First feeding: where to start?

Expanding nutrition is a very exciting moment for parents. Detailed tables and recommendations from pediatricians confuse and make you think about which product to introduce first and what will happen if the child eats more than he should.

When to enter?

Store shelves literally sag under the weight of jars offering to buy themselves 4 months after the birth of a child. Usually, these are mono-containing purees, such as the “first apple” or “first carrot”, however, according to WHO recommendations, the optimal time for the introduction of complementary foods is around the sixth month of life.

The first half of the year, the child is fed exclusively with breast milk, as for the artificial mixture, here the introduction of complementary foods is encouraged from the same age in the absence of iron deficiency anemia and low weight, otherwise, complementary foods are recommended from 5 months.

Standardly, the readiness of a small organism to expand nutrition is manifested as follows:

  • The child sits without support.
  • The child “tastes” objects and reaches for the parents’ plate.
  • The kid does not refuse the offer to try “adult” food.

The first complementary foods – where to start dating?     

Contrary to what baby food manufacturers suggest, fruit is not the best option. The discovery of a variety of tastes should begin with vegetables, because. fruits are accustomed to sweets, which can later lead to the rejection of other foods.

Potatoes, broccoli, carrots and squash are great for the first samples, the rest of the vegetables are introduced after a few days. To begin with, the vegetables are baked and chopped in a blender, when the child learns to chew and bite, he is offered boiled vegetables cut into small pieces.

Fruits are introduced into complementary foods after getting to know all the vegetables, first the child tries an apple, after apples come pears, apricots, peaches, bananas and strawberries.

Meat is introduced after the main vegetables and fruits have been tasted. Meat is supposed to be lean veal, chicken and rabbit. Also, fish is introduced from the seventh month.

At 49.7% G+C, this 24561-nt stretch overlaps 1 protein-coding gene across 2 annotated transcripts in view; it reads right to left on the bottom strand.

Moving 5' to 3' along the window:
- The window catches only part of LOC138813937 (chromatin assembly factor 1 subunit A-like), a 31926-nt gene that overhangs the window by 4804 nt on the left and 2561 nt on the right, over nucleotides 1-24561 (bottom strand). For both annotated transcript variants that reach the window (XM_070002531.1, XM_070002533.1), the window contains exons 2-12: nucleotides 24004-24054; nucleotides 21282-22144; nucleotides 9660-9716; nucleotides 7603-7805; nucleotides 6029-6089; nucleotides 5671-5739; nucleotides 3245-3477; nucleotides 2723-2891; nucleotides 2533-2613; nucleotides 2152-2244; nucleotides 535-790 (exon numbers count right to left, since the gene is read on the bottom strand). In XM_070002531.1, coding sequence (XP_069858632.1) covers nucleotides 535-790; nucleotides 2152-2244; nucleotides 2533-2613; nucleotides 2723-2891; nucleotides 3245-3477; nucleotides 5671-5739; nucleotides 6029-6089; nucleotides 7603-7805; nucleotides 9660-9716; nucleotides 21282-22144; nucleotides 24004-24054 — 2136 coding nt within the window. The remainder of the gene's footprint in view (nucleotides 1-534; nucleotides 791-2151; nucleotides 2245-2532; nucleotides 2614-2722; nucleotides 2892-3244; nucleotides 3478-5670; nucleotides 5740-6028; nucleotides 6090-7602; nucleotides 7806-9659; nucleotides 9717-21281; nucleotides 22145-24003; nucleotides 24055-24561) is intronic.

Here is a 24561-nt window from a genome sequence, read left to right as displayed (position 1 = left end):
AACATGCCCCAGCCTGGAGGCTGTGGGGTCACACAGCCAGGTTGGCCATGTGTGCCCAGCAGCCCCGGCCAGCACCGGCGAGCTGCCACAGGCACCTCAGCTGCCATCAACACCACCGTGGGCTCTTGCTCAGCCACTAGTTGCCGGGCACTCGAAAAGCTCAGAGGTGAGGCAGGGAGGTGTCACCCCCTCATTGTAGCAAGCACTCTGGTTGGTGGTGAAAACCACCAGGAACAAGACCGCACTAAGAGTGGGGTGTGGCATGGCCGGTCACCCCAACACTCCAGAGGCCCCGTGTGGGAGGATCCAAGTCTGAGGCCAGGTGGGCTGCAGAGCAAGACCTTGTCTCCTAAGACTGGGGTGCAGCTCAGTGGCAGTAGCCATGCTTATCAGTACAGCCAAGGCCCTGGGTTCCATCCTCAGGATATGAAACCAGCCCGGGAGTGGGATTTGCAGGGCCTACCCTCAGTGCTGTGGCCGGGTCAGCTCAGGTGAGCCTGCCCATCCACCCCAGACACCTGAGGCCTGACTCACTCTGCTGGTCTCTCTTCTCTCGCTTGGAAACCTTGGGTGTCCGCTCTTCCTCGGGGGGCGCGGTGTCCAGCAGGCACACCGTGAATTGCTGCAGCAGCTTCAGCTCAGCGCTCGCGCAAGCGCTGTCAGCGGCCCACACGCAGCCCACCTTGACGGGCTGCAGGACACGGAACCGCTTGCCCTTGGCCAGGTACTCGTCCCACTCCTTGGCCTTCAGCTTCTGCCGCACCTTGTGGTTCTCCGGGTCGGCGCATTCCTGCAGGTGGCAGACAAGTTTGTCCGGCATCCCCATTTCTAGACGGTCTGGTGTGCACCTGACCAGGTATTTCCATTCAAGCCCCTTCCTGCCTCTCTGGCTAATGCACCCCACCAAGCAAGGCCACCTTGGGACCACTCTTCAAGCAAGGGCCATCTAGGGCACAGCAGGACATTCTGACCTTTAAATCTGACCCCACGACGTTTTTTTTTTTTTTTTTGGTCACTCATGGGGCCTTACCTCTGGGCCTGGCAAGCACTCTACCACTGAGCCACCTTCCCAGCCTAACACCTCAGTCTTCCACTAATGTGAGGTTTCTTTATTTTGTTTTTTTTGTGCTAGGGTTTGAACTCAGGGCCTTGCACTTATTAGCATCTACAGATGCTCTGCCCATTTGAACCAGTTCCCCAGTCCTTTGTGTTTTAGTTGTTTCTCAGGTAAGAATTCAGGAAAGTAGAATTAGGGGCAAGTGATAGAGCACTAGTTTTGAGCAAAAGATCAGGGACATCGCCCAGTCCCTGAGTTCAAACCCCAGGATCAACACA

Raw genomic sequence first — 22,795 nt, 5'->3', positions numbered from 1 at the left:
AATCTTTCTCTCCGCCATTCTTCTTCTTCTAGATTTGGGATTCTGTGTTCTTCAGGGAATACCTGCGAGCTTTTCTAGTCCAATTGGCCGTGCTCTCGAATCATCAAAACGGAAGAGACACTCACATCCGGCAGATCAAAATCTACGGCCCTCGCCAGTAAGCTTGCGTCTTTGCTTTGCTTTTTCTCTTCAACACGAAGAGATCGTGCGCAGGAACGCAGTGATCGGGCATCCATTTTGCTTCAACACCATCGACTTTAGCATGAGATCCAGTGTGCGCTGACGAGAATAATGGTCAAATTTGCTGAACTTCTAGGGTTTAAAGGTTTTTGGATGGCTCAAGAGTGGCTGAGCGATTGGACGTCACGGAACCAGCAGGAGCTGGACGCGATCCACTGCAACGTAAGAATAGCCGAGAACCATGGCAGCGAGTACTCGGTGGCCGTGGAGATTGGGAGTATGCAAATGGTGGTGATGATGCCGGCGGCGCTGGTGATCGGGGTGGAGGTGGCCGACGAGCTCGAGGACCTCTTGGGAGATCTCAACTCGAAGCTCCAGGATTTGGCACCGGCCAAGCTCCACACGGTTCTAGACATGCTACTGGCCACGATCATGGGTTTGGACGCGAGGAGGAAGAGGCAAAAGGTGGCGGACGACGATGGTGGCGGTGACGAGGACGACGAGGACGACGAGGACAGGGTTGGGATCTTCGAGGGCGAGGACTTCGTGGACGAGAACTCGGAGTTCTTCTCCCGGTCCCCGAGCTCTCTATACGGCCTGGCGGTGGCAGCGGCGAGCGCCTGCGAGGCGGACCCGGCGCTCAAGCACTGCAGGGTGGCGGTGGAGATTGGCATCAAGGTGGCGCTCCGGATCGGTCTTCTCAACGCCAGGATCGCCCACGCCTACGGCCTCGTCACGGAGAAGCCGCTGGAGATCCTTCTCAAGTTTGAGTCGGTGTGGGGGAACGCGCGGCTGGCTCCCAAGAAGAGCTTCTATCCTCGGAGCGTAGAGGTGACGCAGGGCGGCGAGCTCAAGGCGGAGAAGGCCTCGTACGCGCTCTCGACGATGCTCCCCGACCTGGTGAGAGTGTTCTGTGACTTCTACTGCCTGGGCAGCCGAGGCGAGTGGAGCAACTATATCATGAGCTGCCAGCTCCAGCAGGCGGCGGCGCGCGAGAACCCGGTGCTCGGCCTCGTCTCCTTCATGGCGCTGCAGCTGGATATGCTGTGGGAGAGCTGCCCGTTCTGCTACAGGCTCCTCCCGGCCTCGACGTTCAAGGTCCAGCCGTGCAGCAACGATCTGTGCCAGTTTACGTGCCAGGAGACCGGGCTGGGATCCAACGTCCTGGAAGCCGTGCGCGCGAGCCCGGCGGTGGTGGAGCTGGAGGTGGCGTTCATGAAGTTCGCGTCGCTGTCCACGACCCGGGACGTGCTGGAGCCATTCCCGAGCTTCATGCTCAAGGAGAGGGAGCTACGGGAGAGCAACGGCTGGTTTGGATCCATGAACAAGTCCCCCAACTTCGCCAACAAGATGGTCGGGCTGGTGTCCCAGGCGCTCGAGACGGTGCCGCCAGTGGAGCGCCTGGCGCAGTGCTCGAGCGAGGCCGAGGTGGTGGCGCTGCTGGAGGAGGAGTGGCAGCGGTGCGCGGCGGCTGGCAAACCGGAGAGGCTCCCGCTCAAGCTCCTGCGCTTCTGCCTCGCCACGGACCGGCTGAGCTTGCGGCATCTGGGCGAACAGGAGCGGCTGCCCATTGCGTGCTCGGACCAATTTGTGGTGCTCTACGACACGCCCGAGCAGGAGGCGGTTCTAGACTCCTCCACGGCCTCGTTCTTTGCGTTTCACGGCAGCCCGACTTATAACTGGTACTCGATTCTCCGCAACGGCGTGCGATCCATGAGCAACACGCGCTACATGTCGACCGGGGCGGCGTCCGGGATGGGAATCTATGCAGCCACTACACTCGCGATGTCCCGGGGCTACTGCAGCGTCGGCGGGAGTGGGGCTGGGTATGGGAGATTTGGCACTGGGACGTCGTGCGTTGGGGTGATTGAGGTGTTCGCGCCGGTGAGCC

Dairy products based on cow’s milk are introduced at 11-12 months, at the same age, a peeled whole apple, peach, plum is offered. Whole berries are introduced when the baby masters chewing, grapes are given without seeds.

Cereal products, such as cereals, can be given from 5 months, but not before the introduction of vegetables. Juices are not recommended to be introduced earlier than one year, as they do not carry any nutritional value.

AARP limits daily juice intake to 120 ml per day for children 1-3 years of age and 120-180 ml for children 4-6 years of age.

Prohibited in the child’s menu:

  • carbonated drinks
  • pickled and pickled cucumbers
  • sausages and smoked meats
  • store-bought yoghurts and sweets
  • moldy and long shelf life cheeses
  • grilled meat.

How to introduce the first complementary foods

Acquaintance begins with 2 teaspoons, if the first spoons are well tolerated (no rash, redness, problems with stools and abdominal pain), food is gradually increased.

Remember, the baby should not overeat – this is a very bad habit that will stay with him for life! Do not force him to eat if he refuses, and do not punish him for pushing food out with his tongue, because he is only learning to chew and swallow food of a new consistency.

How much to eat at the table is the decision of the child, not the parent.

Gluten in cereals

Previously, it was believed that gluten-containing meals should be introduced after a year, this is especially true for semolina, which, according to many, does not contain nutrients, while it is an excellent source of energy.

Studies have shown that gluten introduced during breastfeeding significantly reduces the chances of developing celiac disease (gluten intolerance), and it has also been found that the sooner the disease is diagnosed, the sooner parents will receive advice on proper nutrition and treatment.

Late diagnosis of the disease worsens the situation, because many products contain gluten “hidden”. Even in small amounts, gluten destroys the intestinal villi, disrupting the functioning of the intestine, resulting in anemia, growth retardation, beriberi, and food allergies.

General rules

Feeding begins with a good mood. If the day turned out to be difficult for the parents or the child, the acquaintance is debugged the next day.

Remember that breast milk remains the main food until the end of the first birthday, even in the second year, mother’s milk satisfies up to 40% of the baby’s body’s nutritional needs. You should also follow other important rules:

  • Products are introduced one at a time, this will allow you to see if the child responds well to the new food.
  • There should be at least three days between new products.
  • Complementary foods are introduced in the morning or at lunch, an hour after feeding with milk.
  • Do not use salt and sugar. Any spices are not recommended during the introduction of complementary foods and until the end of the first year of life.
  • Always offer fresh and quality food. The baby’s digestive tract is immature and therefore very sensitive.
  • Do not force a new type of food, you can offer a new food the next day or delay its introduction for 1-2 weeks.

 Noticed an allergic reaction? Set aside the allergen for a few months and then offer it again. Often, children outgrow this problem after a few months or years.